Reviewed by Darcy Hurford in SBR 2014:1
Review Section: Non-Fiction
Greek has given us many words: democracy, philosophy, logic and poetry, for example. It is almost a cliché. Since the collapse of the country’s economy however, a newer, unhappier vocabulary has sprung up associated with Greece: words like troika, corruption, austerity. Following the story is not always easy. This makes Kaos all the more valuable in bringing home the human cost of the Greek crisis to a Swedish-speaking readership. Alexandra Pascalidou, a Swedish-Greek journalist, has named each chapter after a Greek loanword. As well as neatly subverting the cliché, this approach turns what in lesser hands could have felt like a compilation of newspaper columns into a cohesive narrative.
Simultaneously an insider and an outsider, Pascalidou is excellently suited to the task: of Greek parentage, she worked in Greek media around the time of the Athens Olympics and has a wide range of contacts. At the same time, her own family background and upbringing in Sweden makes her well placed to understand outsiders like the Roma and immigrant workers she interviews. She moves effortlessly from poolside conversations with wealthy wives complaining about maids (‘Cosmopolite’) to tense interviews with Golden Dawn members (‘Xenophobia’).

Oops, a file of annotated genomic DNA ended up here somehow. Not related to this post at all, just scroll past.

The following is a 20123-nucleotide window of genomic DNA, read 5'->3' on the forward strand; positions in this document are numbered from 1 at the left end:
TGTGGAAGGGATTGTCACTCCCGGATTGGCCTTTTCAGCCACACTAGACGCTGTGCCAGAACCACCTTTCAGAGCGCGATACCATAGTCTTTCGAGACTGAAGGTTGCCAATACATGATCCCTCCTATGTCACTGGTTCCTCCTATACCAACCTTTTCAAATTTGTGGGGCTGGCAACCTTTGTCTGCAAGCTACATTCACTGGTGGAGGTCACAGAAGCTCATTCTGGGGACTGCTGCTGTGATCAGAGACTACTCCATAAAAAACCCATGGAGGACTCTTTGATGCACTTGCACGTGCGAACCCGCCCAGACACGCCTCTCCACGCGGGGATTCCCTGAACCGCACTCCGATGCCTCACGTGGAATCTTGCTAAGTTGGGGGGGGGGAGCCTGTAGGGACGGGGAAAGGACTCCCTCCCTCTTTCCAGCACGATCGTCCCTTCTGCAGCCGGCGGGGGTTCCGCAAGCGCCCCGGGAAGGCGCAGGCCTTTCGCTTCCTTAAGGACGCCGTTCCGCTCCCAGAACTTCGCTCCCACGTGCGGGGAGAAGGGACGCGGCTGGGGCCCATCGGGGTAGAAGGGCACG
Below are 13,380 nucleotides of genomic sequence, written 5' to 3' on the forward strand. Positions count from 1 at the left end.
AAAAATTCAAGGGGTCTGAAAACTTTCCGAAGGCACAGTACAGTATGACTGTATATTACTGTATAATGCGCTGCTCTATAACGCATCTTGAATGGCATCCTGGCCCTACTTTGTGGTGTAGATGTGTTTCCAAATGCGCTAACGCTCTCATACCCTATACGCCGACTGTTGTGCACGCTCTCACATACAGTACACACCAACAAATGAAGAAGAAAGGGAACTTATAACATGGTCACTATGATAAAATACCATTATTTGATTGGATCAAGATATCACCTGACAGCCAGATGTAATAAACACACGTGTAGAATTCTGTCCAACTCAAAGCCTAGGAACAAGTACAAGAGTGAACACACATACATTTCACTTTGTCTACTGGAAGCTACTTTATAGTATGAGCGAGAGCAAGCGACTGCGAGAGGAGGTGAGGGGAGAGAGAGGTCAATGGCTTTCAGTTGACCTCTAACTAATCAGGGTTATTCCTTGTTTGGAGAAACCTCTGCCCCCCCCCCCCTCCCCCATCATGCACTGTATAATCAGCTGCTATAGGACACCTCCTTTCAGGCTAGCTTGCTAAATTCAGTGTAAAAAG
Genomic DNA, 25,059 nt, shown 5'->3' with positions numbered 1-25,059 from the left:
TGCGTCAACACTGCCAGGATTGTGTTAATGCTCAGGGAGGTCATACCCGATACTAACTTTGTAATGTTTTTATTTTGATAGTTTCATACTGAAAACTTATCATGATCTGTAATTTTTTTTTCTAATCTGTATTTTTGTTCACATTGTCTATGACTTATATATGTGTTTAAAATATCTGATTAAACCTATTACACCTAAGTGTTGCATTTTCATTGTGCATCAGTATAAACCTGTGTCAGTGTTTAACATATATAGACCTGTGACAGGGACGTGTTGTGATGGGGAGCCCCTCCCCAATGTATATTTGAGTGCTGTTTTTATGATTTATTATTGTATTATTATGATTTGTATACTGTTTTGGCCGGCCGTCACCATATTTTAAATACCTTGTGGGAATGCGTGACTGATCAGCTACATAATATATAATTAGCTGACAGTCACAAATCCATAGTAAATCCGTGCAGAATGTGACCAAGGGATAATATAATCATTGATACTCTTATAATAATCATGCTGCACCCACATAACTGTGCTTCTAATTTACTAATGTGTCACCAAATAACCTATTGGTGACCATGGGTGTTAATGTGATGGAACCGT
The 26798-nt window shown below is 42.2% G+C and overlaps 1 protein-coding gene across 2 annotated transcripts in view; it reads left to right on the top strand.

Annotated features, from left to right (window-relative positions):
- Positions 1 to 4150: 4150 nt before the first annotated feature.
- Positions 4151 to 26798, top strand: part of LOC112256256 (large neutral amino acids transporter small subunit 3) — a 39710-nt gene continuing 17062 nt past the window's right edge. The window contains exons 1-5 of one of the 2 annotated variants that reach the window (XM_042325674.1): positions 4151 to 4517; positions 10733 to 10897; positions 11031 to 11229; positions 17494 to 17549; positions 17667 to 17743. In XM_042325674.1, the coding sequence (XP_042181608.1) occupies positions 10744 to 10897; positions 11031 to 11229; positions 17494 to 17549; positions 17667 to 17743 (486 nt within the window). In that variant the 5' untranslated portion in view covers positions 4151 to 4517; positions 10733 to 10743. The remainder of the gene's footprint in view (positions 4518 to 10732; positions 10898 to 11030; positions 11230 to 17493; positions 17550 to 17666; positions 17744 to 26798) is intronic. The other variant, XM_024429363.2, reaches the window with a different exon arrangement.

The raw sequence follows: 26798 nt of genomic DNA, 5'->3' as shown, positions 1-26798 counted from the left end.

Kaos offers a multi-faceted picture of life in Greece today, but several themes emerge. One is that many elements of Greek society were untouched by the boom years; for Roma, immigrants and victims of trafficking and domestic violence, the crisis has made an already bad situation worse, reducing job opportunities and support funding while increasing the hostility of ethnic Greeks.
Another is the long-term impact of the crisis: as well as speaking to thirtysomethings who have been forced to move back in with their parents, unable to start families of their own, and visiting primary schools where the children have nothing to eat, Pascalidou also visits an SOS Children’s Village. Before the crisis, children ended up there because of abuse. Nowadays, they are left there by parents who cannot afford to feed them. Untold damage is being done to the next generation.
Pascalidou dispels the myth that the crisis is the Greeks’ own fault. While not afraid to draw attention to the dynasties dominating Greek politics or public sector corruption, she also neatly dissects prejudices about ‘the insufferable laziness and lack of work ethic of the Zorba-dancing and ouzodrinking Greeks’, particularly in the ‘Mythology’ chapter. In fact, Greeks work longer than the European average, without the perks Scandinavians take for granted – no half-hour coffee breaks, no five weeks’ annual leave, no year-long parental leave. Pascalidou also makes a point which should not be forgotten, namely that the Greek state is indebted, not the Greeks themselves and banks elsewhere in Europe are doing nicely out of it.
Finally, Kaos makes it clear that the crisis in Greece is a European issue. If we care about democracy and solidarity, we should care about what happens in Greece.